As a young girl I couldn’t wait to get my ears pierced. When I wasn’t nagging Mum relentlessly about it, I was parading around wearing a pair of hideously oversized clip-ons. I thought I looked so glamorous and grown up; the idea of getting those permanent little holes in my ears just seemed so exciting and, let’s be honest, a little bit rebellious and trendsetting.
I remember going into the pharmacist, clutching my Mum’s hand, at around age eight. The excitement kicked in when choosing which pair of sparkly jewels would soon adorn my ears, and the nerves kicked in when the pharmacist snapped on her gloves and pulled out her piercing gun. To an eight-year-old, that gun looked mighty big.
I was far from alone in sporting jewel-emblazoned ears in the playground, but I do recall Mum being quite adamant that there would be no piercing of ears before age eight. No amount of nagging or embarrassing clip-ons ever saw her budge on this.
So what is it that shapes our opinions on what’s an 'appropriate' age for our children to get their ears pierced? Does it purely come down to personal choice and cultural traditions?
Sally Richardson has recently been on the receiving end of some nagging from her daughter, 11, who has desperately wanted to get her ears pierced since she was eight.
“I had to wait until I was 16 to get my ears pierced so I felt very strongly about my daughter being that age too,” she says. “I don’t know exactly why I felt so strongly, but I think it’s partly because I believe pierced ears look better on older girls, and partly because I think it’s good to stand your ground on some things.”
Despite saying this, Sally admits that she has been ground down by her daughter: they’ve come to the compromise that she can have them pierced at 12.
“As well as the constant pleading, several of my daughter’s close friends have recently got their ears pierced,” she says. “It’s definitely added a layer of pressure on me!”
Sarah Singer can relate to that pressure; with a 12-year-old who already has her ears pierced, it’s only natural that her younger sister, aged seven, wants to follow suit. Add to the mix some young friends with pierced ears, and she has a recipe for constant pleading. She is adamant, however, that she will stick her ground.
“I'm a firm believer in not following the crowds and backing down,” she says. “When it comes to children I have very traditional views, and I believe there is a time for everything. Children today grow up much too quickly and although ear piecing is only a minor body embellishment, I still feel it is one thing that can wait.”
Naturally, not everyone feels the same – as proven by Samantha Oliver, whose young daughter and son both have their ears pierced.
“I got Evie's ears pierced at 14 weeks, and Jaxon had just turned three when he got his done,” she says.
“I decided to get Evie's ears pierced because they looked cute. I had also heard lots of stories of little girls getting them done at four or five years old, and how they touch and play with them and they get infected. I have not once had a problem with Evie's ears. She always says ‘look, ears pretty’.”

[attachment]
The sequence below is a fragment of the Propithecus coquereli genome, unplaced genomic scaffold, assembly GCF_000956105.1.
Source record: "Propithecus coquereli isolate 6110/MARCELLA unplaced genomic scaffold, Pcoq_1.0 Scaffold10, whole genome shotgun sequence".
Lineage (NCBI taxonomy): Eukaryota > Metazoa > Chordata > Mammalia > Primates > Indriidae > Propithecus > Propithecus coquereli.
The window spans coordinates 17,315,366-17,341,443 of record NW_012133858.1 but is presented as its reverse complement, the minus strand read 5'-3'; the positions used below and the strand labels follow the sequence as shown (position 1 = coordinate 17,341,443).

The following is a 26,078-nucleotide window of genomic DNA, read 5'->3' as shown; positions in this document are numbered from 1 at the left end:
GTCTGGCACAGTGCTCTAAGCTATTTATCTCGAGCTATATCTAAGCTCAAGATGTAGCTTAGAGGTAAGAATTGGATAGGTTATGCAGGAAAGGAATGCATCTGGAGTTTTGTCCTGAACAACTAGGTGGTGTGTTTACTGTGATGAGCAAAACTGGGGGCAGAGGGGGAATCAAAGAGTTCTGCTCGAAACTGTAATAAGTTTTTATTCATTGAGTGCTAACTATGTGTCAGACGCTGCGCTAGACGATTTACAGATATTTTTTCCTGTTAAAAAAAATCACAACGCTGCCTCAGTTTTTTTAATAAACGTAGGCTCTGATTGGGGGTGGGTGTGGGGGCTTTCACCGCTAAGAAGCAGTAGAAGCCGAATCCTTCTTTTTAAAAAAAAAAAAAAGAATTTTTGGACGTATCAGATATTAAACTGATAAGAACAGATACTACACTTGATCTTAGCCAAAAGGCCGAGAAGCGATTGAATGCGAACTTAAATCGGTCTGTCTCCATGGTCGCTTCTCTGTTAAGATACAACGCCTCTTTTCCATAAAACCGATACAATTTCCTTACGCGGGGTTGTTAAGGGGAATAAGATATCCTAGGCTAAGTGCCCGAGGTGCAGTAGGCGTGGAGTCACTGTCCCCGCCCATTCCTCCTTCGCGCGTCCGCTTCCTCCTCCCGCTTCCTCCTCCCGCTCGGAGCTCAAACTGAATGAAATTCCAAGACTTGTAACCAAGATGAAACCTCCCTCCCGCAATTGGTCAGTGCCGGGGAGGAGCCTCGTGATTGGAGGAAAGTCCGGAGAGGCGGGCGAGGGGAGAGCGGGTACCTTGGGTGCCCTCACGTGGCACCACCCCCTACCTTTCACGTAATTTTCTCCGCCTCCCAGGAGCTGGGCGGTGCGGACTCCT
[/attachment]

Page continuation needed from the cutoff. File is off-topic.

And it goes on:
As for her son, Samantha admits it was a case of him wanting to be like his daddy and uncle, who each have an ear pierced.
“I haven't had many negative comments at all, which I was surprised at,” she says. “When Jaxon got his done there were a few elderly ladies waiting at the chemist and they all told him how brave he was and how good it looked. It was nice to have some positive comments.”
In other families, children get their ears pierced as part of their culture.
When Alec Baldwin and his wife Hilaria shared photos of their seven-month-old daughter with pierced ears, many social media users were quick to judge and call the parents irresponsible and inappropriate. But Hilaria is from Mallorca, where it’s not unusual for infants to get their ears pierced.
It’s the same in many South American cultures, explains Amanda Del Campo, a Brazilian who now lives in Australia. “Earrings have simply been part of my life forever,” she says. “Back home in Brazil, if you're born a girl you simply get out of hospital wearing earrings. You’re probably only a few days old, but it is just the norm – I don't think I know one single girl back in Brazil who didn't have their ears pierced from birth.”
“It was only when I moved overseas that I learned that it was different in different parts of the world.”
Penny Crooks, a pharmacy assistant for Terry White Chemist, says she gets children of all ages being accompanied into the pharmacy to get their ears pierced.
“The only stipulation that we have from our side is that there must be two of us present to pierce the ears of anyone under the age of 10 – very often a child can get upset after the first ear is pierced, and it can make it harder if you are by yourself to then do the second ear,” she says.
She stresses that it’s important for the child not to fiddle with their ears once the earrings are in. She also highlights the fact that parents of school-age children should check if earrings are allowed at school, as once the ears are pierced, the initial earrings mustn’t be removed for six weeks.
“As long as parents are going to a reputable place to get their child’s ears pierced, there’s no reason why there should be any issues,” she says. “The main things that are important are that the practice is being conducted in a hygienic manner and that the parent is taking responsibility for the after-care by using an antibacterial spray morning and night while twisting the earring to ensure it's not getting infected.”